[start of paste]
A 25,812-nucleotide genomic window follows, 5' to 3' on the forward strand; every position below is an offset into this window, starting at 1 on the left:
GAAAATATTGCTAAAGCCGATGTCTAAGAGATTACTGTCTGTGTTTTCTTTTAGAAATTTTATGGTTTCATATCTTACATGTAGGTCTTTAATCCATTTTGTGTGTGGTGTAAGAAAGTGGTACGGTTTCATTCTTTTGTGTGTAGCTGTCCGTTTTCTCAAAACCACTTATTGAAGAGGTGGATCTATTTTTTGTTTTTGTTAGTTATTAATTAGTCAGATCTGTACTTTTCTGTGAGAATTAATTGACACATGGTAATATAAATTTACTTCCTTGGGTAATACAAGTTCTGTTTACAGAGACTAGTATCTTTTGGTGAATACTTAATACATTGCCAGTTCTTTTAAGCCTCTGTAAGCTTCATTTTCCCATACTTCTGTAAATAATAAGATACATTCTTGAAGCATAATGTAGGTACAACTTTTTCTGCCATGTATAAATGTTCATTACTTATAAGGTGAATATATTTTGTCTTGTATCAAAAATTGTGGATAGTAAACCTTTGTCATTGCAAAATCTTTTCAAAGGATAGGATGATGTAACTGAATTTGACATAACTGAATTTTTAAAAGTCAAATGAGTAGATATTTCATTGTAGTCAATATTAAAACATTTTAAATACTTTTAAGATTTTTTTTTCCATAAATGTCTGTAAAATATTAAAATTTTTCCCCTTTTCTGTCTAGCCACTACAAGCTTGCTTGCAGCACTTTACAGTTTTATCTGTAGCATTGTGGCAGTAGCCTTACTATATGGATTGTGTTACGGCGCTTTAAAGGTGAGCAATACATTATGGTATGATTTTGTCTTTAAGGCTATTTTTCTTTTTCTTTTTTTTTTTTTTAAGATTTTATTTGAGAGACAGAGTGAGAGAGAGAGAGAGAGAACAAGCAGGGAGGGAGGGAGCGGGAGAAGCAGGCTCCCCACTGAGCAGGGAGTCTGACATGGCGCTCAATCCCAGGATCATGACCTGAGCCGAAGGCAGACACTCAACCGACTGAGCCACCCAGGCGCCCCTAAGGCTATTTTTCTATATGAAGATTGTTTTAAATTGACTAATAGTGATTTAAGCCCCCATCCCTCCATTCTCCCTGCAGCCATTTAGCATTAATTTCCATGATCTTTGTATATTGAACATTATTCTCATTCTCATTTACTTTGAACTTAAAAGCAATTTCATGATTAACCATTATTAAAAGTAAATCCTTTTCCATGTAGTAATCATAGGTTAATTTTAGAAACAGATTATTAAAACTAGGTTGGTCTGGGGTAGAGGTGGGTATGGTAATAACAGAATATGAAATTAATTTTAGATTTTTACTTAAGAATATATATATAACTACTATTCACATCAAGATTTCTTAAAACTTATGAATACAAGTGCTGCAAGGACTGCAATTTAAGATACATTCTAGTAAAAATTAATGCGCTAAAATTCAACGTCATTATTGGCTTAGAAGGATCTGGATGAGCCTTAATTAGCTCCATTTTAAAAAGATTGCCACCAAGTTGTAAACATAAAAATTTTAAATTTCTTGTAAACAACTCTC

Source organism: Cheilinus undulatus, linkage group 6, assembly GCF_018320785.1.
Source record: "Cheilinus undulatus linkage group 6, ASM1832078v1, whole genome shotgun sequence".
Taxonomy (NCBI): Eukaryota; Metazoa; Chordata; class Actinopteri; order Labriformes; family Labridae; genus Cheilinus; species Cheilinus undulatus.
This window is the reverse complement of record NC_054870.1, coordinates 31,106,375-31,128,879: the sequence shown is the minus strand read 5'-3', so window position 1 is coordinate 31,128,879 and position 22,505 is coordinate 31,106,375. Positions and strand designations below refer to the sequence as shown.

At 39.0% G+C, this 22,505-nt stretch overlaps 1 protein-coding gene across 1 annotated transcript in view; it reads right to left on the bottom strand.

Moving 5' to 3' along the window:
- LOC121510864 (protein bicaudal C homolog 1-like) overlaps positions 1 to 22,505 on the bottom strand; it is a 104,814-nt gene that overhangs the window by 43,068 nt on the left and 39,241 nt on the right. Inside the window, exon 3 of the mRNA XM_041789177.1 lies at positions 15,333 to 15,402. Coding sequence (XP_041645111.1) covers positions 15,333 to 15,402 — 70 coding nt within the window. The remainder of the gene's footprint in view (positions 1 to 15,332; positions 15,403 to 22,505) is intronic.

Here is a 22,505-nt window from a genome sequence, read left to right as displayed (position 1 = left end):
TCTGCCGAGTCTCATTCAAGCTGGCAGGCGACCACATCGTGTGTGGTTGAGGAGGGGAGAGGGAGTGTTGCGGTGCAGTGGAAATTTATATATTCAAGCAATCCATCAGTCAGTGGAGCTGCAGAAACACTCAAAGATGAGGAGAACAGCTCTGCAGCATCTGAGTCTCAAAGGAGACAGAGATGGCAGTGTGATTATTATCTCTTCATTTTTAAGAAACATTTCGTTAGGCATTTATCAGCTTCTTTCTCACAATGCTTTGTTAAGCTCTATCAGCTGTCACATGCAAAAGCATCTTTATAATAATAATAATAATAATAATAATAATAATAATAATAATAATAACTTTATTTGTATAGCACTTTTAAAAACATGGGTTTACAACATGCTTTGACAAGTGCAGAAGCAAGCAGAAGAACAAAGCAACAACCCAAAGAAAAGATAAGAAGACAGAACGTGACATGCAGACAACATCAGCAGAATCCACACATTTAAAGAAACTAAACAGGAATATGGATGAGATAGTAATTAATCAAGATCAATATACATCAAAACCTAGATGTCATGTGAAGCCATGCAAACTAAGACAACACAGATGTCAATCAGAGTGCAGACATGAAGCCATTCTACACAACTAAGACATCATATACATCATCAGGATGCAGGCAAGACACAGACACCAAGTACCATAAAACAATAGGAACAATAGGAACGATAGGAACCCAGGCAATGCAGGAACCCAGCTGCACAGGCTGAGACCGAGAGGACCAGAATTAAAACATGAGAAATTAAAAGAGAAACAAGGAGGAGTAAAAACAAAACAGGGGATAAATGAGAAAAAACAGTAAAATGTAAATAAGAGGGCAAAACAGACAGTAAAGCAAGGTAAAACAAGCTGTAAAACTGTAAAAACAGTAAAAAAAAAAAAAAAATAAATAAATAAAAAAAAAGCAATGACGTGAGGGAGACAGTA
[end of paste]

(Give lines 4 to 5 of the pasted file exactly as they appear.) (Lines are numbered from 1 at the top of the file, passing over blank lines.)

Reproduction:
Source record: "Cheilinus undulatus linkage group 6, ASM1832078v1, whole genome shotgun sequence".
Taxonomy (NCBI): Eukaryota; Metazoa; Chordata; class Actinopteri; order Labriformes; family Labridae; genus Cheilinus; species Cheilinus undulatus.